An example of this viral approach is to push out to your Facebook “friends” a message that says you just returned from spending a month living with and photographing a family of migrant farm workers and have posted the images on your Facebook page with a link to your site. The hope is that your Facebook friends like it, pass it on to their friends, more people link back to your Facebook page, ask to be your friend and otherwise spread awareness of your work through other services like Digg and Twitter. Ideally, beyond just making more people aware of you and your work, this could bring you to the attention of organizations that work with migrant workers or publications that are doing a story on the subject. There are two benefits to promoting yourself and your work in this way:

  • Your message is likely to reach interested, important parties that you wouldn’t otherwise be able to find
  • When it does come the attention of these organization or publishers, it will be as a referral from a “friend” or some other trusted source, not from a complete stranger.

The targeted way of using social networks is to look for a specific person or people who you would like to be introduced to. You can usually do this either by searching the networks of you “friends” or “connections” to see if the people you want to reach are part of their networks, or you can usually search on a specific person and then see if they are in one of your contacts’ networks or perhaps removed by one or two degrees of separation.

Here’s an example of using the targeted method: Let’s say your name is Jim. You know that an agency is calling in books for an upcoming ad campaign. You’re sure you’d be perfect for the job but also realize that yours will be one of dozens of books they’ll be reviewing. You know the name of the art buyer and search for them on LinkedIn. You see that the art buyer is one degree removed from one of your connections, who we’ll call Jane. You contact Jane and ask her to find out which of her connections is connected to the art buyer. We’ll call the contact between Jane and the art buyer Joe. Ask Jane if she’s willing to make an introduction between you and Joe. If she agrees, ask Joe if he would mind sending a note to the art buyer (or perhaps have Jane ask Joe) along that says: “A colleague I greatly respect suggested that a photographer she knows would be a great fit for your upcoming shoot. His name is Jim and he has submitted his portfolio. You can also see his work online here . . . “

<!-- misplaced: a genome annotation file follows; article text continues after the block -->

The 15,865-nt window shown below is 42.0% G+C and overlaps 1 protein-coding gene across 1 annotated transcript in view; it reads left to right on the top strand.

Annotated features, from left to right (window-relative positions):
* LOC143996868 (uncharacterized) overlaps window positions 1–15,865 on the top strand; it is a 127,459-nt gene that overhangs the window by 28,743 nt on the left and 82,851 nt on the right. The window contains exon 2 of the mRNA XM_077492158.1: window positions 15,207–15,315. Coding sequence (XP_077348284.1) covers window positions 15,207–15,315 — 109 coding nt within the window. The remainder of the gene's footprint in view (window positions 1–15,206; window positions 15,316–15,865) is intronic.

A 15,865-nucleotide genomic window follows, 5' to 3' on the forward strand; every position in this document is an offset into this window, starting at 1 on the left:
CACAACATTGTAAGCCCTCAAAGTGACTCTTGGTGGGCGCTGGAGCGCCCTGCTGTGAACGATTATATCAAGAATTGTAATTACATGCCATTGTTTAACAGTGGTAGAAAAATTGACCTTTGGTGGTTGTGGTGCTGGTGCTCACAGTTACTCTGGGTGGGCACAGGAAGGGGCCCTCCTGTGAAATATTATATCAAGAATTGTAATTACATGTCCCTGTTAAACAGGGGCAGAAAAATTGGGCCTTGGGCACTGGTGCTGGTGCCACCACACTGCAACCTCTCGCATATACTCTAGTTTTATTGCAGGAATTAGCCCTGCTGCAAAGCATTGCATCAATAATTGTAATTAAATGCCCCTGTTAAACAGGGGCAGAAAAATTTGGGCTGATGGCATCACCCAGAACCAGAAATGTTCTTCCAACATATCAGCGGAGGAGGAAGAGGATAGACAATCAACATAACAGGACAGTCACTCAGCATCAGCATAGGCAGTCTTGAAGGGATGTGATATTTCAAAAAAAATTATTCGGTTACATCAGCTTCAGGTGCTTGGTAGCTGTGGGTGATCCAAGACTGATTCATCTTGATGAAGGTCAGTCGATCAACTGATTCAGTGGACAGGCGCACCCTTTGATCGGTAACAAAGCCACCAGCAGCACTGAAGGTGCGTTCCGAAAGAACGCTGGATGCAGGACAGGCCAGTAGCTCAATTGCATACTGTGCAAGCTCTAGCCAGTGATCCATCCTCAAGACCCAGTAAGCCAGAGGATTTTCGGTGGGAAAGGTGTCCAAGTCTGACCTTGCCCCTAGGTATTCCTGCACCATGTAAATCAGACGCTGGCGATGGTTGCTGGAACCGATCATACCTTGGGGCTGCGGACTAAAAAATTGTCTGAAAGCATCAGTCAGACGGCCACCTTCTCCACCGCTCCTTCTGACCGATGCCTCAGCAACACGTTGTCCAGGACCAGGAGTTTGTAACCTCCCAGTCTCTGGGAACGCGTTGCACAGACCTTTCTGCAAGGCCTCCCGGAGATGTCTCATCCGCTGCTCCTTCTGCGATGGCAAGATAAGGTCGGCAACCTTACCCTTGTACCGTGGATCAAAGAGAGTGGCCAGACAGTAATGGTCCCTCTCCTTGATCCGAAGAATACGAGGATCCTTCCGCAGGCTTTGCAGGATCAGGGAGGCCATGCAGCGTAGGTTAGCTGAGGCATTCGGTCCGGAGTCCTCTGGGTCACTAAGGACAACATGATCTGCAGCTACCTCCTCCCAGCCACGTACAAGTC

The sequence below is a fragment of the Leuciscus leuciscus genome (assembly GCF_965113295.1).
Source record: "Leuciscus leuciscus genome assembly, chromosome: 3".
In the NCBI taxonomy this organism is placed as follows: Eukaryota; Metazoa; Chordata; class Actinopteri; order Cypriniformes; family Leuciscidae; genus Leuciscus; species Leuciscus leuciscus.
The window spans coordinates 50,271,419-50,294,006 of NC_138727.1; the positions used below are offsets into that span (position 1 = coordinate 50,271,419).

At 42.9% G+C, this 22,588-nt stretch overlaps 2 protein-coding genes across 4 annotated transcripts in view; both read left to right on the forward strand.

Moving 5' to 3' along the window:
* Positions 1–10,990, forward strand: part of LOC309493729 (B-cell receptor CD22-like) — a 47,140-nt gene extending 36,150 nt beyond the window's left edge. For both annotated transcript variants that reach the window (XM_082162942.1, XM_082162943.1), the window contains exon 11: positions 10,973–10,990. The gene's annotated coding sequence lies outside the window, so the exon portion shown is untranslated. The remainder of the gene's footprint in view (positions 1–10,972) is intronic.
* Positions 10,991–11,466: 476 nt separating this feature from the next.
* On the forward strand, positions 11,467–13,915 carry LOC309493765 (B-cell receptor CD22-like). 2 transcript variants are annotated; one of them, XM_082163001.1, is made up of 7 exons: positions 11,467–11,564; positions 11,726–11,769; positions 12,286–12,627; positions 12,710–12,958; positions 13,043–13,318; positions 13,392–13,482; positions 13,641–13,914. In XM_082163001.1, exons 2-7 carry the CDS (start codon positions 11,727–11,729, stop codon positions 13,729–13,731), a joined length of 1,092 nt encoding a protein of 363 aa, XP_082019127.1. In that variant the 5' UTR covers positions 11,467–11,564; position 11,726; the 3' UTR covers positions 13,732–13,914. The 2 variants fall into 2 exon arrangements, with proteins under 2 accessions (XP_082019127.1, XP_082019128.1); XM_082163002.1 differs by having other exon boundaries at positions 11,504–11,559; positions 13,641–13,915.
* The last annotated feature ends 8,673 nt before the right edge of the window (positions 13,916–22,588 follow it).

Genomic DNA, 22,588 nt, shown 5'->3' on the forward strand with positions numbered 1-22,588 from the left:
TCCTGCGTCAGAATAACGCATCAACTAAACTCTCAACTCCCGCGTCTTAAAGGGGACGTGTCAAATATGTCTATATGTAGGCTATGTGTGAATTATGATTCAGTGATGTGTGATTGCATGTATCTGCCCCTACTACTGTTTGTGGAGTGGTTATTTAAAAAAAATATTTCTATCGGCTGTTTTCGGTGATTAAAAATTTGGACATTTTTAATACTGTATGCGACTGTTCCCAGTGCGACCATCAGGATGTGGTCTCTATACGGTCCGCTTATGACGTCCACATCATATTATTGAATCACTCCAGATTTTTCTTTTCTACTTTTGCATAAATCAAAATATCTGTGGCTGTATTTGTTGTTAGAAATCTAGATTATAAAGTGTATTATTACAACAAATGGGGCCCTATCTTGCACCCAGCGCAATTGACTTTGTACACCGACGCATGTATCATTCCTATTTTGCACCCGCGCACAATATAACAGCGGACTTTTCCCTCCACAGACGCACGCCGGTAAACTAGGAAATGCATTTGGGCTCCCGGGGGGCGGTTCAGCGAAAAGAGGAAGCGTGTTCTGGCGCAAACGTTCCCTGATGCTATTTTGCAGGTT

The efficiency of locating and reaching people via the Internet is a major cause of the decline of print publishing, and that in turn is one of reasons the field of professional photography is facing such challenging times. But photographers can also use the Web’s ability to connect people as an asset when promoting themselves and their work. The advent of photographers’ Web sites, which made the physical portfolio virtual, was only one step in the process. The next step is to get the word out. Direct email campaigns are important but it’s getting increasingly difficult to break through the “noise” and get your message to photo buyers using direct email alone. The new frontier is online social networking. If you aren’t doing this yet, experiment to see what works best for you and then incorporate it into your marketing plan.

In times like these you need to use every tool available to reach potential clients. Online social networking is an exciting and powerful way get your message out.

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Tags: Photo Marketing Tips

1 response so far ↓

  • 1 John // Jun 10, 2009 at 11:27 am

    This guy is stealing your article.